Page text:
Mark Bittman also has an illustrated version of How to Cook Everything subtitled "the Basics" that I got for my brother on first moving out. It really assumes nothing about skill level.
posted by chiquitita at 3:40 PM on April 9, 2016

I think a lot of the recommendations are good for general recipe collections and Bittman does have some tutorial style elements in it like how to quarter a chicken and such but if you really want couch to 5k style learning I suggest you look for cookbooks that are targeted at bachelors or college students. They typically assume you are starting at zero and need to know every little thing. There are lots of them on amazon.
posted by srboisvert at 3:44 PM on April 9, 2016 [2 favorites]

Read Harold McGee's On Food and Cooking before you do anything. It will save you a lot of hardship in the future. Then, with what you learned in the book in mind, start by cooking the dishes that you like to eat.

Knowing what you are doing in the kitchen is more powerful than having a large repitoire of recipes. In fact I don't even think cooking from recipes is that helpful. You need to get a sense of how to cook things. There is only one way to do that in my opinion: practice + knowledge. Cook every day and be a curious cook, you'll be cooking in no time.
posted by Infernarl at 4:40 PM on April 9, 2016

I know this isn't exactly what you're asking for but, having self taught how to cook as an adult, perhaps it might be useful.

I did two things that really helped. First, I watched cooking shows. Not goofy BATTLE KITCHEN! type shows, but legit walk you through the steps of making a dish and explaining why you're doing stuff types of shows. Tastes vary but I enjoy watching Good Eats and old episodes of The French Chef. Really though, whatever appeals to you is good. I rarely made anything from those shows, what I got out of them was examples of technique, explanations of why we do things in certain ways while cooking, and so on. Just general knowledge.

Second, I got a few general purpose cookbooks and just started making stuff. I wasn't rigorous about it, and I didn't even try to proceed in some logical order, I just made whatever appealed. I started with simple stuff but then gradually got fancier. I don't think you have to cook a huge amount before you've got enough basic skills to tackle whatever. The trick is to just start doing it and then, just like learning to work on a car, you get confidence and things don't really frighten you anymore. Even complex recipes transition from seeming impossible to just a lot of work.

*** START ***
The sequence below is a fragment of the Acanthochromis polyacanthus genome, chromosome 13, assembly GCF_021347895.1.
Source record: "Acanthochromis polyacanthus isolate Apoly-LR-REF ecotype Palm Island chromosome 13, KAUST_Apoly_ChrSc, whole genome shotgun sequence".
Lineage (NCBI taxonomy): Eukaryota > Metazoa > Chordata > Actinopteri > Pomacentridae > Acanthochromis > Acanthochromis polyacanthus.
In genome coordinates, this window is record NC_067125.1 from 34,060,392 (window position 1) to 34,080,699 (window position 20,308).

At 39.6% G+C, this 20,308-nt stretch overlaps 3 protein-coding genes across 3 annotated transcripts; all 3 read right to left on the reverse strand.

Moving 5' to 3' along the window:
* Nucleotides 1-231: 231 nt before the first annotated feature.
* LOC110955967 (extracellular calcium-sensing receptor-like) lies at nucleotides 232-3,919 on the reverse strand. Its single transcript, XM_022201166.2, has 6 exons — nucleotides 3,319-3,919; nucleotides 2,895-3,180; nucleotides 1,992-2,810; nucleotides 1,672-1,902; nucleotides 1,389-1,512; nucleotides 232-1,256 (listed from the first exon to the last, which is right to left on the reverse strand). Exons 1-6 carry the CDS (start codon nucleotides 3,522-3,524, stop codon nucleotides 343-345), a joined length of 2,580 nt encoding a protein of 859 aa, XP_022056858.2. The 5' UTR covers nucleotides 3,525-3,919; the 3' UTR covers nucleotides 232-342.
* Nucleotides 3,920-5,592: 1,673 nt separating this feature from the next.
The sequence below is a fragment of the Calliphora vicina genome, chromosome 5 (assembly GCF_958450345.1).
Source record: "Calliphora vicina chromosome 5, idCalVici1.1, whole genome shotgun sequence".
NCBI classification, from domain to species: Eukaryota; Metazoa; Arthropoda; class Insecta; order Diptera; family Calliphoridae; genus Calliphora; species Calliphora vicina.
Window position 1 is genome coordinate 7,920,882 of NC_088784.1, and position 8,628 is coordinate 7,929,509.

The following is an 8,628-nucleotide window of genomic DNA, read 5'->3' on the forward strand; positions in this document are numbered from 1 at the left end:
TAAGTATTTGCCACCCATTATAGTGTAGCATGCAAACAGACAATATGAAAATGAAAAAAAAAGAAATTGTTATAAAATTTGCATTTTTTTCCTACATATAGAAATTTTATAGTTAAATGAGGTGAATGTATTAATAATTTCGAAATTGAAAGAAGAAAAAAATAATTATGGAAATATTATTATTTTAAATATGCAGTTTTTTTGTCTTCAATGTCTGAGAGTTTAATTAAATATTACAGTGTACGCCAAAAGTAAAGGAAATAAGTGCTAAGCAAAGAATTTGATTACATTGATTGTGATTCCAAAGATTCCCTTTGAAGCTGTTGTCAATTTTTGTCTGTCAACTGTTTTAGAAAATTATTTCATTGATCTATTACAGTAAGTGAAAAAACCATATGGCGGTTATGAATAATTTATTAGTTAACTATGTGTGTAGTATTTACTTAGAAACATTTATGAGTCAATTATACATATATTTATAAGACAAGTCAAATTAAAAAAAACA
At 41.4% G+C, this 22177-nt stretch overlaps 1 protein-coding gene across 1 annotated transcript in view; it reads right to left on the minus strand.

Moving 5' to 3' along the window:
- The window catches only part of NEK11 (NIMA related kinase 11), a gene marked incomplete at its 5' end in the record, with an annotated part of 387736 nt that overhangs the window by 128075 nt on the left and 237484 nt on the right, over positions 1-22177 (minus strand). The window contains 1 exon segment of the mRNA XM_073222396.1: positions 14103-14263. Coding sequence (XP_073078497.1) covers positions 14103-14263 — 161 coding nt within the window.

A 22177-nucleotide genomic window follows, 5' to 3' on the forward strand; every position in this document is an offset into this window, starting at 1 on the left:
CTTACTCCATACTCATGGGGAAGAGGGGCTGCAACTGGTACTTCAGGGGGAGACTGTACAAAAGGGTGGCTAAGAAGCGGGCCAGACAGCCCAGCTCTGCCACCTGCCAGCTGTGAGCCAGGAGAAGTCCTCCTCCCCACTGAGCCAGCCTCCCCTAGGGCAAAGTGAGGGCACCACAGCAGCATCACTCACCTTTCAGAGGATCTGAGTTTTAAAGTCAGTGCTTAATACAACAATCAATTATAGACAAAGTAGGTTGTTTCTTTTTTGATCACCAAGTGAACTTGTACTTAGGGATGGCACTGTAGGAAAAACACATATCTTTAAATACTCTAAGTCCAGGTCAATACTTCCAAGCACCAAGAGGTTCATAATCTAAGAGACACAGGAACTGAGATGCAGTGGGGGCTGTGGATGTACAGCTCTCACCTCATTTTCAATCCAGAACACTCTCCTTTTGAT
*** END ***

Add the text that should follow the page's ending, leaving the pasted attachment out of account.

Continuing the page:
Starting is the main thing. Recognize that the first few things you make will be expensive because you don't have a well stocked pantry yet, and will seem to take forever. Keep after it though and you'll get the knack. Mistakes are no big deal, it's just cooking. You can always order out some pizza.
posted by LastOfHisKind at 4:51 PM on April 9, 2016

Cooking for Dummies was helpful for me.

I suggest going to a physical bookstore and looking at several of the cookbooks named in this thread. See which ones appeal to you, which have recipes (at least 5) that you find interesting and think you would enjoy eating, and which make you think "oh, I could do that."
posted by bunderful at 5:17 PM on April 9, 2016

I took a cooking class with Elaine Corn last year, and she's great. She has a book out for beginner cooks, with easy recipes with less than 10 ingredients and they come out delicious. I was terrified of risotto until I learned how to make it in her class, and now I make it like a rock star (and it's truly so easy!) One of the things I love about her book is this: it tells you not just what to do, but specifically when to do it. This is a subtle thing that's one of the hardest things to learn while learning how to cook because you don't see the big picture. For example, while the sauce is simmering for 20 minutes, you can use that time to clean up the mess from the prep work and set out the cutting board for chopping veggies. She gives a glossary, tells you exactly how to cut things, what not to do, and she manages to give a lot of information in a brief way right inside the recipe, so you don't have to read a novel before you actually start cooking. Also, she's quite funny and reading her recipes can be pretty entertaining.

One tip: read the entire recipe first.
Another tip: Do you have a local co-op or community kitchen where professionals teach classes for beginners? Take advantage of that, if you can - it's worth the cost and you'll learn much faster than trying to learn from a book.

And I'd second (third?) watching Youtube videos. And Mark Bittman's books. Simple but really great. He has been our go-to, for a couple of years now, and my spouse and I know how to cook. His recipes are simple and sometimes he doesn't even give measurements, which I love - it teaches you to taste things and often saves a trip to the store.
posted by onecircleaday at 5:22 PM on April 9, 2016 [1 favorite]

How To Cook Everything is a great book - it's also a huge book. Don't let the size intimidate you; it's pretty easy to break in to chunks and handle bit by bit. One of the best things about it is that a lot of the recipes are more templates then recipe: you'll get one recipe, then a bunch of variations on that basic recipe that go from slightly different to an entire new dish. Learning how to think about new dishes as they relate to other dishes you've made before is a vital skill for a cook, and Bittman teaches it well.